At 1 p.m., the Association of Legal Aid Attorneys, 1199SEIU and New York City Council members hold a press conference and rally demanding salary parity for local defender and legal services staff with city lawyers, City Hall steps, Manhattan.

Also at 1 p.m., Assemblyman Ron Kim and Susan Lerner, executive director of Common Cause New York, and local community leaders urge the New York City Charter Commission to recommend ranked choice voting, Flushing Public Library steps, 41-17 Main St., Queens.

At 1:45 p.m., NYC Public Advocate Jumaane Williams joins state Sen. Zellnor Myrie and the Association for Neighborhood and Housing Development for a discussion entitled “Why Do City Leaders Say that Unrestricted Development Helps Low-Wealth Neighborhoods?,” 109 East 42nd St., Manhattan.

At 2 p.m., Hochul highlights accomplishments in the 2019-20 state budget, SBH Health System, 4422 3rd Ave., Manhattan.

At 3:30 p.m., the Fort Schuyler Management Corporation Board meets, SUNY Polytechnic Institute, NanoFab East—2107, Albany NanoTech Complex, 257 Fuller Rd., Albany.

Also at 3:30 p.m., Hochul highlights accomplishments in the 2019-20 state budget, Bulova Corporate Center, 75-20 Astoria Blvd., East Elmhurst, Queens.

At 5 p.m., “Driving Forces,” hosted by Celeste Katz and Jeff Simmons, features Brooklyn Borough President Eric Adams and Director of the Census for New York City census director Julie Menin, WBAI, 99.5 FM.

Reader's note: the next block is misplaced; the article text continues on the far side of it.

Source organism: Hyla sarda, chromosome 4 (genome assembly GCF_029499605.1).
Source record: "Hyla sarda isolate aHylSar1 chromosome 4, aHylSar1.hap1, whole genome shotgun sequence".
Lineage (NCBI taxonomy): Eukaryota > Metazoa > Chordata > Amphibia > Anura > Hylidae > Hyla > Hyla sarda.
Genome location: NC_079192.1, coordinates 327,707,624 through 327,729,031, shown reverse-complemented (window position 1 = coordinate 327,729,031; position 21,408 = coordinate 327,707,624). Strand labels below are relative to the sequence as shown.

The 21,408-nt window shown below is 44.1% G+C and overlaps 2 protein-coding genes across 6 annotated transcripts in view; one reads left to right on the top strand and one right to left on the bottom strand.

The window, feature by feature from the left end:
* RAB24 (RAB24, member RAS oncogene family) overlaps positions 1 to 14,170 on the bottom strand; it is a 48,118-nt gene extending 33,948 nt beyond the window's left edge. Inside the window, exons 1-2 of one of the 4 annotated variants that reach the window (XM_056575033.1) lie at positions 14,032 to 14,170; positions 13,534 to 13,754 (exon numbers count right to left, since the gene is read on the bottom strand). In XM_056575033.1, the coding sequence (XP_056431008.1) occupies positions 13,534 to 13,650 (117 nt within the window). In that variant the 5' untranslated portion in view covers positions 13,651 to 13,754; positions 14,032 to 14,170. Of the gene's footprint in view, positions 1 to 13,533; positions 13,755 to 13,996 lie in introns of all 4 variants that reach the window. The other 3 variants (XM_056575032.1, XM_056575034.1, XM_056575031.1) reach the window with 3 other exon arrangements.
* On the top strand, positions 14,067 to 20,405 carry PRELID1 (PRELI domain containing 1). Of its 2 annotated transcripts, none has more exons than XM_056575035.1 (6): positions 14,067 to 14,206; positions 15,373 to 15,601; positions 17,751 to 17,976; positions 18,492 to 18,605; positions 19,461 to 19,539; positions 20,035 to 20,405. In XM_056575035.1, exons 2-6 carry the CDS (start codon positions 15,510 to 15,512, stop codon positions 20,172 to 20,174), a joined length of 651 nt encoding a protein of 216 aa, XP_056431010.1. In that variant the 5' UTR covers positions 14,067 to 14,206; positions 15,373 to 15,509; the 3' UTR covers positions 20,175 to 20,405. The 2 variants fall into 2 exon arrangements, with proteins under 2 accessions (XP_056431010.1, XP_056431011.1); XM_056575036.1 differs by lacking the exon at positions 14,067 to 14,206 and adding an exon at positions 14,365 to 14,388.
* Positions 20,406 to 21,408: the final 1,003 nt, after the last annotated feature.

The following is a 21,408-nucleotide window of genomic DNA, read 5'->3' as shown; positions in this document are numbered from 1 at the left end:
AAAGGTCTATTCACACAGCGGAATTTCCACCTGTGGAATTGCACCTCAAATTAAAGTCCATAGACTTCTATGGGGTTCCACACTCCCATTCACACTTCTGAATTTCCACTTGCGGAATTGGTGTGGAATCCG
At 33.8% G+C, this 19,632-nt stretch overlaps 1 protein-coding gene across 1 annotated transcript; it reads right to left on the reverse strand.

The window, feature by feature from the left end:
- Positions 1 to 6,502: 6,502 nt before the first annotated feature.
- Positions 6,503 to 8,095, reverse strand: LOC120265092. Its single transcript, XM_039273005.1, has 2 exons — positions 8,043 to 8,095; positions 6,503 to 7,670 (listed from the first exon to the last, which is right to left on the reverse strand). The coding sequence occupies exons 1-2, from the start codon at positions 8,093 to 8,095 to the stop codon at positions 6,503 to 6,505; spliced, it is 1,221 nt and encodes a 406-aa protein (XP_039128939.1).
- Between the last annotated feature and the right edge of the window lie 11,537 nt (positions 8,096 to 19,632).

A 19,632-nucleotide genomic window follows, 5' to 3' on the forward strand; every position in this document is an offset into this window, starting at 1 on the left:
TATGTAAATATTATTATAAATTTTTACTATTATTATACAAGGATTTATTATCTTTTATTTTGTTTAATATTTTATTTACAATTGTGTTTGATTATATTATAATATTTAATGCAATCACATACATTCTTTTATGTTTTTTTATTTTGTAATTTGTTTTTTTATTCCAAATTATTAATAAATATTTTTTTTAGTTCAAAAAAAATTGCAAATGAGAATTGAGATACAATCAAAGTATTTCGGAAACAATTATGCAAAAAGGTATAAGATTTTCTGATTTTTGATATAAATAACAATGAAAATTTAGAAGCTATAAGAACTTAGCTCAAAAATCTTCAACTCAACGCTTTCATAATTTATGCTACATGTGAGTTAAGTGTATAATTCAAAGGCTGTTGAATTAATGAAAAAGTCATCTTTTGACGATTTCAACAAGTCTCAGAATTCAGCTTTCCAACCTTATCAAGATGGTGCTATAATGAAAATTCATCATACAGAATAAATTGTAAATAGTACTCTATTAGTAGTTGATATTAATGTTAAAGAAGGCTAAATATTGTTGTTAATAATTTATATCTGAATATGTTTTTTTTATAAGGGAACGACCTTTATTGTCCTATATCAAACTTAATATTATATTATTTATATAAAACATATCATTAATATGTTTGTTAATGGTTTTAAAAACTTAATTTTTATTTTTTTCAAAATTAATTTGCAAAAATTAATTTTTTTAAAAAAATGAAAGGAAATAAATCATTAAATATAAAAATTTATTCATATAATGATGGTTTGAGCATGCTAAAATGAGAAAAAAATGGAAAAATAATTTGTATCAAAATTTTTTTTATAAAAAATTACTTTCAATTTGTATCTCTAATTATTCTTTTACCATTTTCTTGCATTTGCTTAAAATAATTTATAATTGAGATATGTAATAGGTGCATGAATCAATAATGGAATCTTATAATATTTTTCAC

Also at 5 p.m., Williams will rally with the Upstate/Downstate Housing Alliance in support of universal rent control, 132 W. 138th St., Manhattan.

At 5:30 p.m., NYC Council Speaker Corey Johnson and New York City Public Advocate Jumaane Williams join the Upstate Downstate Housing Alliance for a rally to pressure officials to pass universal rent control, Abyssinian Baptist Church, 132 W. 138th St., Manhattan.

Also at 5:30 p.m., progressive advocates protest outside a fundraiser for Assembly Speaker Carl Heastie’s PAC, outside Terroir Restaurant, 24 Harrison St., Manhattan.

At 6:30 p.m., state Sen. John Liu hosts a community forum to listen to parents, teachers, students and stakeholders about school diversity and specialized high school admissions, Queens Borough Hall, 120-55 Queens Blvd., Queens.

Also at 6:30 p.m., state Sens. Gustavo Rivera and Alessandra Biaggi partner with the Bronx Progressives, Northwest Bronx Indivisible and Citizen Action NYC to host a Bronx post-budget forum, Fordham University, 441 E. Fordham Road, Bronx.

At 7 p.m., Williams will be honored at the launch for the organization, “Never Be Caged,” which is dedicated to reducing incarceration through prevention, 2031 Fifth Ave., Manhattan .

At 7:15 p.m., Hochul delivers remarks at Fortune’s Most Powerful Women NYC Dinner, Park Hyatt New York, 153 W. 57th St., Manhattan.

At 8 p.m., Williams speaks at the 17th annual Bronx Chamber of Commerce gala, which honors four distinguished Bronx businesses for their contributions to the community, 1 Marina Dr., the Bronx.


President Donald Trump signed two executive orders in the heart of the Texas energy hub targeting the power of states to delay natural gas, coal and oil projects as he looks to build support ahead of next year’s election.